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ASA finds Bulldog radio advert misleading
Wednesday 20 July 2005 13:27:00 by Andrew Ferguson

The latest Advertising Standards Authority broadcast rulings include a complaint over a Bulldog radio advert for its broadband services. The advert was broadcast earlier in 2005, when Bulldog only offered its 4Mbps service. The full publication containing the complaint can be found here. We have published an extract below:

"A radio advertisement for Bulldog Broadband Internet service featured a make-believe boxing match. A voiceover announced “In the red corner we have standard broadband and in the blue corner we have Bulldog 4 Meg heavyweight broadband. Seconds out, round one.” A second voice said “Heavyweight Bulldog is straight in there, no waiting around. Standard Broadband doesn’t stand a chance!” A different voice then said “Bulldog’s knockout broadband starts at a featherweight £10.50 a month. For more information, text Bulldog to 81156. Limited Availability. Visit for details. Offer available till 31 May. Conditions apply.”

A listener complained that the £10.50 a month service was limited to only eight hours online time, after which a further hourly charge of £1.50 would be applied and believed this should have been stated in the advertisement."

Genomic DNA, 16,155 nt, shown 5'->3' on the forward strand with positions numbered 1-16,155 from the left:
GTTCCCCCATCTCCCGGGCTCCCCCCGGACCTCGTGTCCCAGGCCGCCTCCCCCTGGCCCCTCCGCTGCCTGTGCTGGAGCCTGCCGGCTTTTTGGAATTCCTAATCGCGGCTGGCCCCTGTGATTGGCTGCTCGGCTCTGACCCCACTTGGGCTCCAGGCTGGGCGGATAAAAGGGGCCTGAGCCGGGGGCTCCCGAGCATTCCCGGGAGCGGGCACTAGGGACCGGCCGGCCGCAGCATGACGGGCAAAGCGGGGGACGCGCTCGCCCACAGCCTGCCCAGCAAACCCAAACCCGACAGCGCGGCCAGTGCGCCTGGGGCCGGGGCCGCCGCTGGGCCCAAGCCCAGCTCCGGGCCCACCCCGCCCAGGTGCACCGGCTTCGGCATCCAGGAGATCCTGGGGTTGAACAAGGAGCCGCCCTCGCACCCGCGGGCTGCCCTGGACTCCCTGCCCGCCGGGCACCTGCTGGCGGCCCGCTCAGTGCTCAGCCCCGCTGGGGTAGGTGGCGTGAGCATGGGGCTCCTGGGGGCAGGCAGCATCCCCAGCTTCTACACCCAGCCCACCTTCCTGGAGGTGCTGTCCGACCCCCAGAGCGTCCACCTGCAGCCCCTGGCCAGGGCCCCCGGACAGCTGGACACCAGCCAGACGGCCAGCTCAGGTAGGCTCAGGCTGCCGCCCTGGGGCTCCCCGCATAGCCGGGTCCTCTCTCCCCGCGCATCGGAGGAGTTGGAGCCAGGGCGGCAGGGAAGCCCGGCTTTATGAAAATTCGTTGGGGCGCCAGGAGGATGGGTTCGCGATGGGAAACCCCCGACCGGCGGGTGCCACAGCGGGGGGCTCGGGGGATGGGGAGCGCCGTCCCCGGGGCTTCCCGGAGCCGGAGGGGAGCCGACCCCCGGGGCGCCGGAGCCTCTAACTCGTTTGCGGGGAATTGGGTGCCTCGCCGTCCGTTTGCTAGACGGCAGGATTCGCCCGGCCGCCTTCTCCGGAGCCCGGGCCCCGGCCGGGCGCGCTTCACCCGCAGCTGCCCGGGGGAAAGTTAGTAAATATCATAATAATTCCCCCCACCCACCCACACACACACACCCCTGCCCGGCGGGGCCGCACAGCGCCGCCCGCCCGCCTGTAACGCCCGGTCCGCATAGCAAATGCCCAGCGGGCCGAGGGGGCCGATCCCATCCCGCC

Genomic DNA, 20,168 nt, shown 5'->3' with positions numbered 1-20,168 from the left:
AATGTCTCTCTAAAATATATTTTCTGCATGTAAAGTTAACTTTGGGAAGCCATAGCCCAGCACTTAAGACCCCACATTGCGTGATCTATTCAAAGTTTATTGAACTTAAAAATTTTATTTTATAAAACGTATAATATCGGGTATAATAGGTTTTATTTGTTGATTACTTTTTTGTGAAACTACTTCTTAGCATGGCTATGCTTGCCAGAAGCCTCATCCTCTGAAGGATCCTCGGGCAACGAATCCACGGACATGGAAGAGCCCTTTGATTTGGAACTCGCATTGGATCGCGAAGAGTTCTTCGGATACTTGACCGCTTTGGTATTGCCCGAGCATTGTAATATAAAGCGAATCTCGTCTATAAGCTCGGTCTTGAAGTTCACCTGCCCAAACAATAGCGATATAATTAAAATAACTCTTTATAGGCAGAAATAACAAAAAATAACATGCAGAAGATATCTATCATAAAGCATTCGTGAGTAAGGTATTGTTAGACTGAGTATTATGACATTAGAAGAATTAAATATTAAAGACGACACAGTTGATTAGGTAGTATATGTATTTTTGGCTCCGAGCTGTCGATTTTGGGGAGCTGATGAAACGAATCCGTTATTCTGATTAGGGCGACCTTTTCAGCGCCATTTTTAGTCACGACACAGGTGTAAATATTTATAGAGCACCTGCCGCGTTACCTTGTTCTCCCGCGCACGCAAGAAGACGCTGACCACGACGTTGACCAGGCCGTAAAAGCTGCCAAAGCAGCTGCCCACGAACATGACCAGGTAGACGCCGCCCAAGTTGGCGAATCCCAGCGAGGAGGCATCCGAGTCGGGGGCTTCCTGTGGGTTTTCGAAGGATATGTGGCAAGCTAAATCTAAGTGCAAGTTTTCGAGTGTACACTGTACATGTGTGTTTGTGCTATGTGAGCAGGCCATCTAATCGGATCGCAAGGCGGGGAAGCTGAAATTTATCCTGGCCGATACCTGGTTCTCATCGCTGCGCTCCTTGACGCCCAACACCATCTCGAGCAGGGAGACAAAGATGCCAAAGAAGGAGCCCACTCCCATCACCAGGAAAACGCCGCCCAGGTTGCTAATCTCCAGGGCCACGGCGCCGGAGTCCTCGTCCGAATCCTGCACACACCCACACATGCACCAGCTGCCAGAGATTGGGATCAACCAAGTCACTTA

Extract of complain from ASA publication 20th July 2005

The ASA did note the case that Bulldog raised in support of its advert, namely that the advert did not imply the service for £10.50 a month was unlimited, but was simply a starting price. Unfortunately for Bulldog it seems the ASA has decided that the time limitation of eight hours, and £1.50 for every hour over that on the cheapest Bulldog product was a important limitation that should have being made clearer. The ASA also ruled that comparing a time based service to the other 'standard' services which are often limited by download is not a clear comparison.

Clear and precise advertising is something that all service providers need to provide, and we feel that the ASA should also start to consider the 'advertising' that service providers have on their own website. The last year or so has seen an explosion in the ways broadband is packaged and sold, and rather than becoming simpler to understand, the broadband market is becoming a minefield for the average consumer.


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